The test data were:

Operation: Parting off 3 mm thick discs from a bar
Material: SS1672, diameter 46 mm
Cutting data:
Speed = 150 m/min
Feed = 0.33 mm/rev diameter 46-8 mm
Feed = 0.05 mm/rev diameter  8-4 mm
Feed = 0.03 mm/rev diameter  4-0 mm
Number of subtests (edges): 3
Evaluation of toughness: Number of cuts before fracture
Results
Example No. of cuts
1 220
2 270
3 210
4 280
Comp. 1 (prior art) 180
Comp. 2 (prior art) 160

As clearly demonstrated by the above comparative data, cemented carbide bodies formed consistent with the principles of the present invention possess unexpectedly superior properties when compared to conventional materials.

The foregoing has described the principles, preferred embodiments and modes of operation of the present invention. However, the invention should not be construed as being limited to the particular embodiments discussed. Thus, the above-described embodiments should be regarded as illustrative rather than restrictive, and it should be appreciated that variations may be made in those embodiments by those skilled in the art without departing from the scope of the present invention as defined by the following claims.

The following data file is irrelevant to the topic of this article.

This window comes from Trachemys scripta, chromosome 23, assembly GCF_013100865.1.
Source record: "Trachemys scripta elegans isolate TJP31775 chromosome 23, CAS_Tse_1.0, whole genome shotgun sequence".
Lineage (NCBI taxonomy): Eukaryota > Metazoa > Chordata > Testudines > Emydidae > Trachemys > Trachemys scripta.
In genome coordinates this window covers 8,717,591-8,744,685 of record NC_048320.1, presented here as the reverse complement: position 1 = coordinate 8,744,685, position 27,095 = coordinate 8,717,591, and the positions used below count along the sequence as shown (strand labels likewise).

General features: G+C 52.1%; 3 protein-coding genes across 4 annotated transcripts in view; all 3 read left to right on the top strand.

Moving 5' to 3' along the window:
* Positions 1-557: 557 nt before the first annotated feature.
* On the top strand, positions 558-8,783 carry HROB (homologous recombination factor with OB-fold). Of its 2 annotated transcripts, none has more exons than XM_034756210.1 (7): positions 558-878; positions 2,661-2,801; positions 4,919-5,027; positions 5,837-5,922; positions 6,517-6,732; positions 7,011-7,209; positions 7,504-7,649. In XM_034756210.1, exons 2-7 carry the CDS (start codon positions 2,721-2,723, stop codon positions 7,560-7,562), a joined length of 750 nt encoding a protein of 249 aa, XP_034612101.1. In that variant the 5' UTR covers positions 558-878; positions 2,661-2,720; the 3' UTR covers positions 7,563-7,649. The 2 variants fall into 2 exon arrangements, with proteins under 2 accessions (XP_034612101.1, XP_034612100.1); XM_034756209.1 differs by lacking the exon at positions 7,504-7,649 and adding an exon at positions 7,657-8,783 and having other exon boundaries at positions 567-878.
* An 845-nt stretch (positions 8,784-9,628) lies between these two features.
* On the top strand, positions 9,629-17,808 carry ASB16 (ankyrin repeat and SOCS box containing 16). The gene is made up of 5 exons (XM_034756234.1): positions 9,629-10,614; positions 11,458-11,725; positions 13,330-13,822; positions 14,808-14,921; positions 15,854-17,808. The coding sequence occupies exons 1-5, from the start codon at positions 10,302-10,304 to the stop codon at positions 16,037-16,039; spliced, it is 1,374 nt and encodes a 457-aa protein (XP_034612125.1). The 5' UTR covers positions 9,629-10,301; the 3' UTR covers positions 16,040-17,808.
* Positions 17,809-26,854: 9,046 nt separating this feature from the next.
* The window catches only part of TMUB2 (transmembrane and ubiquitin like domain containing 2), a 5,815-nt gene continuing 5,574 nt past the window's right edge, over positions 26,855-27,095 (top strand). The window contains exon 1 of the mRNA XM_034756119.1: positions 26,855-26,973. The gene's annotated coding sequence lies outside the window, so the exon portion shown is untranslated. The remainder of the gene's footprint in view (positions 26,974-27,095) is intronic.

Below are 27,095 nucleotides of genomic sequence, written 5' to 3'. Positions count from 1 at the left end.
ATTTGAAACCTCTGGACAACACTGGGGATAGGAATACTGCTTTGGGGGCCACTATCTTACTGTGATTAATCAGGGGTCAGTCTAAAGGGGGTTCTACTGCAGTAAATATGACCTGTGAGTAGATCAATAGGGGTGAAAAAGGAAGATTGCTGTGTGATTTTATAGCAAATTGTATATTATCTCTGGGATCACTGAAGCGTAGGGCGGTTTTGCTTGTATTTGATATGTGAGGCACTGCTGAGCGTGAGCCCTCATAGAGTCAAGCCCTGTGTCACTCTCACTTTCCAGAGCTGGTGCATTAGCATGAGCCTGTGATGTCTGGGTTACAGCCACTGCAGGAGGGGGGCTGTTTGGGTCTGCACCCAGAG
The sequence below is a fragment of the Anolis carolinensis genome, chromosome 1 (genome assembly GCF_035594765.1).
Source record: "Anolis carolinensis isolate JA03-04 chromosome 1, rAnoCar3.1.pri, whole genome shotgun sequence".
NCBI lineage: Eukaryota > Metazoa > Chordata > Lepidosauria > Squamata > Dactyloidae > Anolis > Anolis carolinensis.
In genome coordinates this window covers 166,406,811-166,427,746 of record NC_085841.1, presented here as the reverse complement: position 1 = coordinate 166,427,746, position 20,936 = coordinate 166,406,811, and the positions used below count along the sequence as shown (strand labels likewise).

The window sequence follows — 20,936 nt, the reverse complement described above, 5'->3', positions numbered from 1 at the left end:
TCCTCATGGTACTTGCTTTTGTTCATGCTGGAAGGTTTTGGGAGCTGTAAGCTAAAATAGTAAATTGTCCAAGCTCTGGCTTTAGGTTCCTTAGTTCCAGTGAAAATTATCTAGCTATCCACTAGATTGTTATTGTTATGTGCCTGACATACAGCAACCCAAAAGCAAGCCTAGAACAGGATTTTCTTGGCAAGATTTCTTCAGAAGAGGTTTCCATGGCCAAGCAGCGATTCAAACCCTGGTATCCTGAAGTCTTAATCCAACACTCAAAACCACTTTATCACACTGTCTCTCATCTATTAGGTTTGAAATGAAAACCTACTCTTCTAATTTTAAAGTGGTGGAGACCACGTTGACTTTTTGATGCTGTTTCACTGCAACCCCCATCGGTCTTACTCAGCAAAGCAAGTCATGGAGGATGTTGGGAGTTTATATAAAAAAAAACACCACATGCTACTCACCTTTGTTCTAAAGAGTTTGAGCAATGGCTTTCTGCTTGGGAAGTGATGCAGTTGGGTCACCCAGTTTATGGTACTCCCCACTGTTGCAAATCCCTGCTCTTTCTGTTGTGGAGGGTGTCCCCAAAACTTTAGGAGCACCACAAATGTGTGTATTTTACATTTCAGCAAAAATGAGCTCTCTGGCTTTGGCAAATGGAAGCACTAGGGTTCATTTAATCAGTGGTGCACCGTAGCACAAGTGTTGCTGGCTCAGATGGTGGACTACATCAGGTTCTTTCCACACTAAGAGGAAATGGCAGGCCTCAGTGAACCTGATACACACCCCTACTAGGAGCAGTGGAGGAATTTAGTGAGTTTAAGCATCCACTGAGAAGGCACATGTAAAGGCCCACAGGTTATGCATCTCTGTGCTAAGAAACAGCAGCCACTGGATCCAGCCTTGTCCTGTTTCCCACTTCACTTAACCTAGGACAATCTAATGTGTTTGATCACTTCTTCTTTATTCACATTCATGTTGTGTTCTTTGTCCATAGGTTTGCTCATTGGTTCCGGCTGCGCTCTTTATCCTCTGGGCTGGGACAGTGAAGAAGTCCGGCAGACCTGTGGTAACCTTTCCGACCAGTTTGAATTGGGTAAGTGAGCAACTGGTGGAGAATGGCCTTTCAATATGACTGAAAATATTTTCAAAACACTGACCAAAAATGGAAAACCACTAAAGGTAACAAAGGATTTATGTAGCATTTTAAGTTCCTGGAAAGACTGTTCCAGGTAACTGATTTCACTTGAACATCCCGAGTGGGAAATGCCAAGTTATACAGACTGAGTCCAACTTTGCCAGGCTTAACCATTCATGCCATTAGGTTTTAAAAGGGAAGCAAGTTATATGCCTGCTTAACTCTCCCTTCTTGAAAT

Patent Citations
Cited PatentFiling datePublication dateApplicantTitle
US3914507 *Nov 20, 1973Oct 21, 1975Sherritt Gordon Mines LtdMethod of preparing metal alloy coated composite powders
US5505902Mar 29, 1995Apr 9, 1996Sandvik AbMethod of making metal composite materials
US5529804Mar 29, 1995Jun 25, 1996Sandvik AbMethod of making metal composite powders
US5993730Oct 13, 1998Nov 30, 1999Sandvik AbMethod of making metal composite materials
US6126709 *Jun 30, 1997Oct 3, 2000SandvikTungsten carbide(wc) with a binder phase of cobalt or cobalt and nickel, up to 2% of the total carbide of rare earth metals, the wc grains being rounded and of given maximum grain size; for rock excavation